Monday, May 12, 2014

Resist(ance) & Watercolor

"It's easier to resist at the beginning than at the end."
     - Leonardo da Vinci

oil pastel & watercolor ~ Sara Roizen

It was pouring rain as I headed deep into Brooklyn to lead one of my art therapy groups at a residential building for adults living with chronic mental illness. It seemed fitting that I had packed watercolor for the group that day, as well as oil pastels. My thinking was that instead of fighting the rainy day, perhaps we could glean some inspiration from the puddles, soaked clothing, and failed attempts to stay dry.

As I walked to the building, there was a little doubting voice in my head that wondered whether or not the simple watercolor and oil pastel materials would be enough to entice the residents during group. As an art therapist I often find myself wondering if my 'buffet' of art materials will feed a hungry group or if they will find my offerings lacking. Each group is completely different and I always remind myself to do the same thing that I encourage my clients to the process.

As it turned out, this particular group ended up being one of the most attended and lively art therapy groups I had led in a while. My enthusiasm for the process quickly spread throughout the entire group. I did a quick demonstration by showing the clients how to create doodles in the white crayon on the white paper. Once the drawing was done, I showed how layers of watercolor could be added to reveal the white crayon lines underneath. This technique works because oil and water don't mix - hence the beautiful resist paintings that emerge. 

oil pastel & watercolor ~ Sara Roizen

One of the new group members began hesitantly and at first expressed frustration that the art was not matching the vision in his mind. A few of my more seasoned group members gently encouraged him to keep going and not worry so much about the finished product. (Always amazing when a group is in the flow and seems to run itself!) As he started a second resist painting he mentioned that he hadn't picked up an art material in years. I asked him if he remembered the last time and he said, "when I joined the army I traded my drawing pencil for a rifle." There was a collective silence and a few head nods from other group members that were veterans.

As this client continued to create, we all noticed that his pieces were becoming less self-conscious and much more fluid. His last piece was an abstract geometrical square pattern and the shapes seemed to leap from the paper. I helped him explore the idea of muscle memory and asked him if he could retrain himself in the practice of art as a parallel to his experience of training for and serving in the army. The connection between the two seemed to appeal to him and I pointed out that in only an hour and a half he had gone from a reluctant group participant to an engaged and more self-assured creator.

Quick crayon & watercolor resist tips:

  • White crayon on white paper leads to the most striking visual results, but adding other color crayon lines adds very interesting effects!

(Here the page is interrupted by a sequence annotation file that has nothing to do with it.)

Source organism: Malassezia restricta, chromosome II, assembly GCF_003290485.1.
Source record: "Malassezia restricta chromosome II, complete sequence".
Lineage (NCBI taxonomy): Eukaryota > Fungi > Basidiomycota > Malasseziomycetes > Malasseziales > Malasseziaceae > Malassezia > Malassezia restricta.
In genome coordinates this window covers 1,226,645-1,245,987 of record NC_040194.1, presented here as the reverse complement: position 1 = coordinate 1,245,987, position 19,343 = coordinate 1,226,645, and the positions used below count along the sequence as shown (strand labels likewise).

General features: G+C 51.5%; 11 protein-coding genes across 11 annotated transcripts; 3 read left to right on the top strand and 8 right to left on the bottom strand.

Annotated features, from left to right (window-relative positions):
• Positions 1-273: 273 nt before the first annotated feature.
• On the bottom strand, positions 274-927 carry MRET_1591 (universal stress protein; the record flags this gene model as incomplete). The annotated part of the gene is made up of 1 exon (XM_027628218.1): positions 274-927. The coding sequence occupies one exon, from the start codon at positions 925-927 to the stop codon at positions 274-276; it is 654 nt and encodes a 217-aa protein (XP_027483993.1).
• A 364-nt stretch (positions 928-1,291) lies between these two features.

• To create a solid and clear line, make sure to press down pretty hard on the crayon. I always tell my clients not worry if the crayon breaks! Having a few extra white crayons in your supply bin can help too.
  • The more pigment/watercolor on the brush = deeper and less transparent layers. To create a crisp visual edge, load that brush up with pigment. For more subtle washes and soft effects, use more water.
  • Many of my group members are not sure what to draw so to warm them up I encourage doodling with eyes closed, picking a shape and repeating it, or having someone else draw and then have them add the watercolor.

oil pastel & watercolor mandala journal pages ~ Sara Roizen
  • This activity appeals to the inner child as well as actual children. I have used this technique in the children's hospital with patients and parents. The adult can write a 'secret' message or create a drawing in white crayon on the paper, and then the child reveals it by adding watercolor, and plenty of opportunity to switch roles too! A beautiful and simple collaborative method.

    Enjoy this technique! It's one of the most relaxing and simple techniques I have found and always leads to amazing discoveries.


Amy Maricle said...

HI Sara:

I so appreciated this post, both for the watercolor resist technique you offered, and also especially for the commentary on our "resistance" or fear of art as art therapists. I supervise art therapists and this is a topic we often address: before addressing the client's fears of making art and taking a risk, we have to address our own fears of the same!

I can think of many occasions when I walked into a group or individual session with 1 or 2 projects in mind. Sometimes the one I have planned is more than enough, as it was for you, and sometimes, given the day, the clients, etc., it just did not pull some clients in. It's akin to the talk therapy process, but different too, because we are constantly confronting the fear of risk taking in a much more visceral way in art therapy. Our clients practice confronting their fears each time they attend group or session. In parallel process, so do we.

Thanks for your lovely post.

Amy Maricle, LMHC, ATR-BC

Janine M Ray said...

Thank you for this blog. I relate to the self-conscious fears as an arts therapist. I love the mandala idea with the wax and watercolour

Win Dinn said...

Very much enjoyed this post. As an instructor in mixed media, I LOVE the release of fear that accompanies artistic exploration...and 'somehow' this post triggered some ideas for experimenting with resists and the Gelli plate. Many thanks!